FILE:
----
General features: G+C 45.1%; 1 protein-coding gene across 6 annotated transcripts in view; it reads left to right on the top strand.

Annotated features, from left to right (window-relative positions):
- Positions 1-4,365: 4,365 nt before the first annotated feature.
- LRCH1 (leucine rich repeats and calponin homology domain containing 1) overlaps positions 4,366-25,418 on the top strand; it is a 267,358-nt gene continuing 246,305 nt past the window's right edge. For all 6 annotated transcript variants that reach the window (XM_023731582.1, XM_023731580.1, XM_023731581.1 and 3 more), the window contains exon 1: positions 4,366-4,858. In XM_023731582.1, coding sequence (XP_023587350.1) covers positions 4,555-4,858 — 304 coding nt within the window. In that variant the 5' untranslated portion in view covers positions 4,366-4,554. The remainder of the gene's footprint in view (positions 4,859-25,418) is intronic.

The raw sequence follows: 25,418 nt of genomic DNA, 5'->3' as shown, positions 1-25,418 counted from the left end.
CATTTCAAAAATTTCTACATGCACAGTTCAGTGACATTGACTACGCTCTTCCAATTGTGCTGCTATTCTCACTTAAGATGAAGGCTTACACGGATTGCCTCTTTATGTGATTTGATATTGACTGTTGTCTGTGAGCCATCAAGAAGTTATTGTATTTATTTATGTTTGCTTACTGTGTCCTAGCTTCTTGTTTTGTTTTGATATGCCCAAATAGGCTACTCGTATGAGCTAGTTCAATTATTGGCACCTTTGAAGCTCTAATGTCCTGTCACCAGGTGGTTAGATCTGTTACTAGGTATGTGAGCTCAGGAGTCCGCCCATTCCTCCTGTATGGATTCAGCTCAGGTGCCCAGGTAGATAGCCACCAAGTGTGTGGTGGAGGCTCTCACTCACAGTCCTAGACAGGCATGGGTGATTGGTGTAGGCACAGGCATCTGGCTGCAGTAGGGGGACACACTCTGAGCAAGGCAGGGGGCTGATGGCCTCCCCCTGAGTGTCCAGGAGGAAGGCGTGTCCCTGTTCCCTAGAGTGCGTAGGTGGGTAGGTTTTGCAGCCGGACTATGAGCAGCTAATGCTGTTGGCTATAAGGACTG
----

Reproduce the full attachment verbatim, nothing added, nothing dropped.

General features: G+C 45.1%; 1 protein-coding gene across 6 annotated transcripts in view; it reads left to right on the top strand.

Annotated features, from left to right (window-relative positions):
- Positions 1-4,365: 4,365 nt before the first annotated feature.
- LRCH1 (leucine rich repeats and calponin homology domain containing 1) overlaps positions 4,366-25,418 on the top strand; it is a 267,358-nt gene continuing 246,305 nt past the window's right edge. For all 6 annotated transcript variants that reach the window (XM_023731582.1, XM_023731580.1, XM_023731581.1 and 3 more), the window contains exon 1: positions 4,366-4,858. In XM_023731582.1, coding sequence (XP_023587350.1) covers positions 4,555-4,858 — 304 coding nt within the window. In that variant the 5' untranslated portion in view covers positions 4,366-4,554. The remainder of the gene's footprint in view (positions 4,859-25,418) is intronic.

The raw sequence follows: 25,418 nt of genomic DNA, 5'->3' as shown, positions 1-25,418 counted from the left end.
CATTTCAAAAATTTCTACATGCACAGTTCAGTGACATTGACTACGCTCTTCCAATTGTGCTGCTATTCTCACTTAAGATGAAGGCTTACACGGATTGCCTCTTTATGTGATTTGATATTGACTGTTGTCTGTGAGCCATCAAGAAGTTATTGTATTTATTTATGTTTGCTTACTGTGTCCTAGCTTCTTGTTTTGTTTTGATATGCCCAAATAGGCTACTCGTATGAGCTAGTTCAATTATTGGCACCTTTGAAGCTCTAATGTCCTGTCACCAGGTGGTTAGATCTGTTACTAGGTATGTGAGCTCAGGAGTCCGCCCATTCCTCCTGTATGGATTCAGCTCAGGTGCCCAGGTAGATAGCCACCAAGTGTGTGGTGGAGGCTCTCACTCACAGTCCTAGACAGGCATGGGTGATTGGTGTAGGCACAGGCATCTGGCTGCAGTAGGGGGACACACTCTGAGCAAGGCAGGGGGCTGATGGCCTCCCCCTGAGTGTCCAGGAGGAAGGCGTGTCCCTGTTCCCTAGAGTGCGTAGGTGGGTAGGTTTTGCAGCCGGACTATGAGCAGCTAATGCTGTTGGCTATAAGGACTG